Tuesday, September 24, 2013

1896 Fire Destroys Courthouse in Binghamton, N.Y.

Old and New Courthouses (left click to enlarge).
Cortland Evening Standard, Tuesday, December 29, 1896.


County Courthouse Burned—Several Law Libraries Saved.

   Binghamton had a great fire last night and Broome county suffered a severe loss in the total destruction of the county courthouse. The fire was discovered at about 10:20 in the evening in the roof and is supposed to have originated from a defective flue. It was all burned down before 2 o'clock. The building was insured for $50,000, but the loss will be much greater.

   The courthouse was erected in 1857 at a cost of $32,000. It has several times been added to, the last time seven years ago at an expense of $20,000. It was situated upon an eminence in an open square in the center of the city and was a very handsome building. It had a frontage of 166 feet and a depth of fifty-eight feet. Its entrance was through a Grecian portico of four Ionic pillars, six feet in diameter and thirty-six feet high.

   The building contained the supreme court library of the Sixth judicial district containing 15,000 volumes and insured for $10,000, which was all saved, though many books were damaged by smoke and water. It also contained the private library of Judge Martin with 2,000 volumes, valued at $6,000, the private library of Judge Arms and of Judge Lyon, besides several other private libraries. Nearly all of them were saved in a damaged condition.

   Upon the first floor was the supreme court library, rooms of the surrogate, county judge, supervisors' room, sheriff’s office, office of the county commissioners of schools and superintendent of the poor. The courtroom was located on the second floor. Above the two stories crowning the roof was the lofty dome surmounted by a small cupola, which was provided with an iron-railed platform. The cupola was surmounted by a noble figure of justice.

   The supreme court judges for the Sixth district have been: Judge Campbell of Cherry Valley; Charles Mason of Hamilton; Ransom Balcom of Binghamton, William H. Shankland of Cortland; John M. Parker of Owego; Douglas Boardman of Ithaca; William Murray of Delhi; David L. Follett of Norwich; Celora E. Martin of Binghamton; H. Boardman Smith of Elmira; Frank R. Gilbert: Garret A. Forbes of Canastota; Walter Lloyd Smith of Elmira.

   Judge Martin was re-elected and after him came Burr Mattice. Last year an additional judge was appointed in the person of George F. Lyon. When Celora E. Martin resigned, Burr Mattice was appointed to fill the vacancy, and has since been elected to the office.



Thomas P. Bristol Buys the Clothing Business of F. N. Harrington.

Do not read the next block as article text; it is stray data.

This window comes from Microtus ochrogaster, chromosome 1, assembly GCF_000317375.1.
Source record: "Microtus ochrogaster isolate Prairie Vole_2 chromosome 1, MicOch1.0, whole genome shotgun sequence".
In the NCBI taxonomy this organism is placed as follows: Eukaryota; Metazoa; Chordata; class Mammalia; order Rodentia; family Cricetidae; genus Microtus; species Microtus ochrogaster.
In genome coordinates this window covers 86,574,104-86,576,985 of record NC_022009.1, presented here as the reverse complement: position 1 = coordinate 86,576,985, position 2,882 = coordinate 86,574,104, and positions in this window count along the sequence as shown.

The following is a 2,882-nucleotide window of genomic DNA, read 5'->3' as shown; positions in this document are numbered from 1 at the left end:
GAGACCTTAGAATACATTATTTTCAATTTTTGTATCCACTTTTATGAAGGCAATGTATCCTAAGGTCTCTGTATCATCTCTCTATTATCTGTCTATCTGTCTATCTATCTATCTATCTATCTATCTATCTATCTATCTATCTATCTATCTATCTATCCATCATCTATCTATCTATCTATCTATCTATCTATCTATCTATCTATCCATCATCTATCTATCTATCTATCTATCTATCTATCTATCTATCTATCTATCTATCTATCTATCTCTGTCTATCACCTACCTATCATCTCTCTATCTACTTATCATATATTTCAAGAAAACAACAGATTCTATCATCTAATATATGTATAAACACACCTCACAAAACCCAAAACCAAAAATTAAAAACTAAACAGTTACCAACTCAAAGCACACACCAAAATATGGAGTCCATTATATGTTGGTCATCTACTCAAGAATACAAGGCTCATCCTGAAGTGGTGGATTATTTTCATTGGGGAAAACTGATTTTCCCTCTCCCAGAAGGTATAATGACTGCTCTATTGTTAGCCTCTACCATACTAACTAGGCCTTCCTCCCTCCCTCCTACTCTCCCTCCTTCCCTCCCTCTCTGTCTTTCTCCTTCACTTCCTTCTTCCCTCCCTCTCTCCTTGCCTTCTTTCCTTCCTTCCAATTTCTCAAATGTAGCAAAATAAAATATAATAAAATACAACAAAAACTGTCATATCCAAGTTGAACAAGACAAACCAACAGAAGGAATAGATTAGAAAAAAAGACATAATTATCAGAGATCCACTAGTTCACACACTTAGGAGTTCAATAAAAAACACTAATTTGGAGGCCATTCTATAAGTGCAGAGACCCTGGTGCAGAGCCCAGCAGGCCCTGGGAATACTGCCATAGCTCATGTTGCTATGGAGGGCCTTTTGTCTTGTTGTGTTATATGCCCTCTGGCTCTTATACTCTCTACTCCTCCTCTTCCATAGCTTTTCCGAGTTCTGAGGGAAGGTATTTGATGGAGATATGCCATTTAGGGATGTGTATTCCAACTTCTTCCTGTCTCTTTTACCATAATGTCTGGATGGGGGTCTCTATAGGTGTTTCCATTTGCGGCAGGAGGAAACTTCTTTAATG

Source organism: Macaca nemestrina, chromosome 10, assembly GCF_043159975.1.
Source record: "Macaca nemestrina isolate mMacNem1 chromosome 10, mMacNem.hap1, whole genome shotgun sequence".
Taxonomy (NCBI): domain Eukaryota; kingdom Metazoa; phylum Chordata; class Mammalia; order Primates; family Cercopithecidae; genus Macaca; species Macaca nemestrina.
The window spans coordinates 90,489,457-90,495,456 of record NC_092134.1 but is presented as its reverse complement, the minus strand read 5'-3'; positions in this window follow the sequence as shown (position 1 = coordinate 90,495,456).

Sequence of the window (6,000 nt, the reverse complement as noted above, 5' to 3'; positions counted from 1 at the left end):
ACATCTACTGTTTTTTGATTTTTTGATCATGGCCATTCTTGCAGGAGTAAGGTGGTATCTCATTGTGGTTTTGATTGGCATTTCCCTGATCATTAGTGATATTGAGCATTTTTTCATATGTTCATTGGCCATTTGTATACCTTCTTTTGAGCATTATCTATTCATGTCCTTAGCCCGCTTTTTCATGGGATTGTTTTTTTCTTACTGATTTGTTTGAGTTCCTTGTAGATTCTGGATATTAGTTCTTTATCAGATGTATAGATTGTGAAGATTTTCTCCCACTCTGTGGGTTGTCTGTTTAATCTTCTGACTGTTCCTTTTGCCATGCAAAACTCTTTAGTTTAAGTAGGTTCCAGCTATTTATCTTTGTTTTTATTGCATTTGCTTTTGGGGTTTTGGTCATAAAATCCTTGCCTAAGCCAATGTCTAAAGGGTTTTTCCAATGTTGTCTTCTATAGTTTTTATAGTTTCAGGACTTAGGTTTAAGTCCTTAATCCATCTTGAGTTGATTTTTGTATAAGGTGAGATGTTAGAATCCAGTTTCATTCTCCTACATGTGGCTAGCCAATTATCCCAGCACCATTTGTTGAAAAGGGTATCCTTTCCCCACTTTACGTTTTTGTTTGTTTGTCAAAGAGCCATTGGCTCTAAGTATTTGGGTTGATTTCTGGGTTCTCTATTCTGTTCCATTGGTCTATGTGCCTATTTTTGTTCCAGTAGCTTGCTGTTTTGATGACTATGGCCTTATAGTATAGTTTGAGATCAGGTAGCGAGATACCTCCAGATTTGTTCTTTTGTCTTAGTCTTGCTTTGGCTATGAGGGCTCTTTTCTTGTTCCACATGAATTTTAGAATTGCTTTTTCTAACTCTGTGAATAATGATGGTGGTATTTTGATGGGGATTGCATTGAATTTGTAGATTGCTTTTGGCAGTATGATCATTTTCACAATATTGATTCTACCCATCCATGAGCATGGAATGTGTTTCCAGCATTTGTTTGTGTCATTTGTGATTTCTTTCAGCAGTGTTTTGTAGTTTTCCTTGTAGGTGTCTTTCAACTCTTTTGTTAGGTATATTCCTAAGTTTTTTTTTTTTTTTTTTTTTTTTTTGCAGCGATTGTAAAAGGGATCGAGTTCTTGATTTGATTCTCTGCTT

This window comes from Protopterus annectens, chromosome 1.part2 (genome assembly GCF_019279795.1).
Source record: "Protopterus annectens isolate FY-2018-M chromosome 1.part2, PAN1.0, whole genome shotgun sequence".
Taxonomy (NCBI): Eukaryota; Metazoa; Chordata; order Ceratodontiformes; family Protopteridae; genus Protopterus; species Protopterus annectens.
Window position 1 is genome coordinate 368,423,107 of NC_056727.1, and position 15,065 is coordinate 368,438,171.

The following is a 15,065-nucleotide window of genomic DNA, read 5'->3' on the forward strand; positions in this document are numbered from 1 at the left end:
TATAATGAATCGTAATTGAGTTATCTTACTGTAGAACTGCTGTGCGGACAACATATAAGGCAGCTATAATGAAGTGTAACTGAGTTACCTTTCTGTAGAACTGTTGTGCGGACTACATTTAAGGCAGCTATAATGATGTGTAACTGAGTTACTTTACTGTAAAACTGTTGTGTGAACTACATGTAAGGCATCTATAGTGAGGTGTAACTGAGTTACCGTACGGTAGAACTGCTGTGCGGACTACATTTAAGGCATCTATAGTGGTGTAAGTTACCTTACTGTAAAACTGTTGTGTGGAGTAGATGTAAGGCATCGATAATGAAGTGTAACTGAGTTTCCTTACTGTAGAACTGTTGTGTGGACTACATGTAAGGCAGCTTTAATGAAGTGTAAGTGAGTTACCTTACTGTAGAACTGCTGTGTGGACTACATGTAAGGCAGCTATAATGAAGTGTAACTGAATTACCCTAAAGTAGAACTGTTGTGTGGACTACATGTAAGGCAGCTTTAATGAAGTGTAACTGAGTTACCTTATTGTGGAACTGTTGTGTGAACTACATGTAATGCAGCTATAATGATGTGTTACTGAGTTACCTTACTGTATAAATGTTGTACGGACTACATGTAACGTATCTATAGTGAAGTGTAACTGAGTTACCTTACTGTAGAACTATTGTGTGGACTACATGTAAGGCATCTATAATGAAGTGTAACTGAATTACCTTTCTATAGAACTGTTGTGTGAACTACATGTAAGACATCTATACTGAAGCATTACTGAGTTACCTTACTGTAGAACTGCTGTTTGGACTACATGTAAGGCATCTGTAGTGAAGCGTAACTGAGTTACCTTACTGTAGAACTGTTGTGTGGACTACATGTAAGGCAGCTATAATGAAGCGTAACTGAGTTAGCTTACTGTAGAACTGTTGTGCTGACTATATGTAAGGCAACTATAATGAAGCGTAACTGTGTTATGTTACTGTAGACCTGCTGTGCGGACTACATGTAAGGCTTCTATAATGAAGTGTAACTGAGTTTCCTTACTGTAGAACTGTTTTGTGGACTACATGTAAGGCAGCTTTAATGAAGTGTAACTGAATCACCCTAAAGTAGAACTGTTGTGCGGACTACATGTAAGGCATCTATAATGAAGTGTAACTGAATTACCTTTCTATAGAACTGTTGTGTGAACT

There has been a business change on Main-st. in the purchase of the clothing and merchant tailoring store of F. N. Harrington by Thomas P. Bristol, late member of the dry goods firm of Case, Ruggles & Bristol. Mr. Bristol is a young man of activity and energy and has no desire to remain out of business. He took possession to-day and will carry a full line of goods to suit all classes in the merchant tailoring department. He will also have on hand all kinds of gentlemen's furnishing goods and will add a new line of hats and caps, which Mr. Harrington did not carry.

   Mr. E. B. DuChette, who for the past nine years has been a popular cutter at Harrington’s, will still be found behind the table, shears, chalk and tape measure in hand, and Mr. Ray Harrington will remain as a clerk.

   Mr. Bristol intends to carry a line of goods that will be calculated to please the trade and his many friends in this vicinity will be glad that he is again in business here, as that will insure the fact that he will not be induced to leave town by greater attractions elsewhere.

   Mr. Harrington is a veteran in the clothing line and there can be only regret that he should sell out the well established business, which he has been so long in building up. It is over twenty five years since he came to Cortland and engaged in trade. For two years he was located in the old Squires building, for six years more in the newer Squires building where Baker & Angell now are, for fifteen years in the Schermerhorn building and for two years, lacking one month, in the present store.

   Mr. Harrington assures us that he shall continue to reside in Cortland, and that he has no thought of going elsewhere. He says he was never idle a week in his life and he expects soon to be in business again of some kind here, but just what it is he is not yet prepared to state. He is a man highly respected and that he is well liked by his employees, as well as by those who have so long patronized him, is evidenced by the fact that one of the present employees of the tailoring department has worked for him seventeen years, and several others for periods nearly as long.



Broome County Courthouse:

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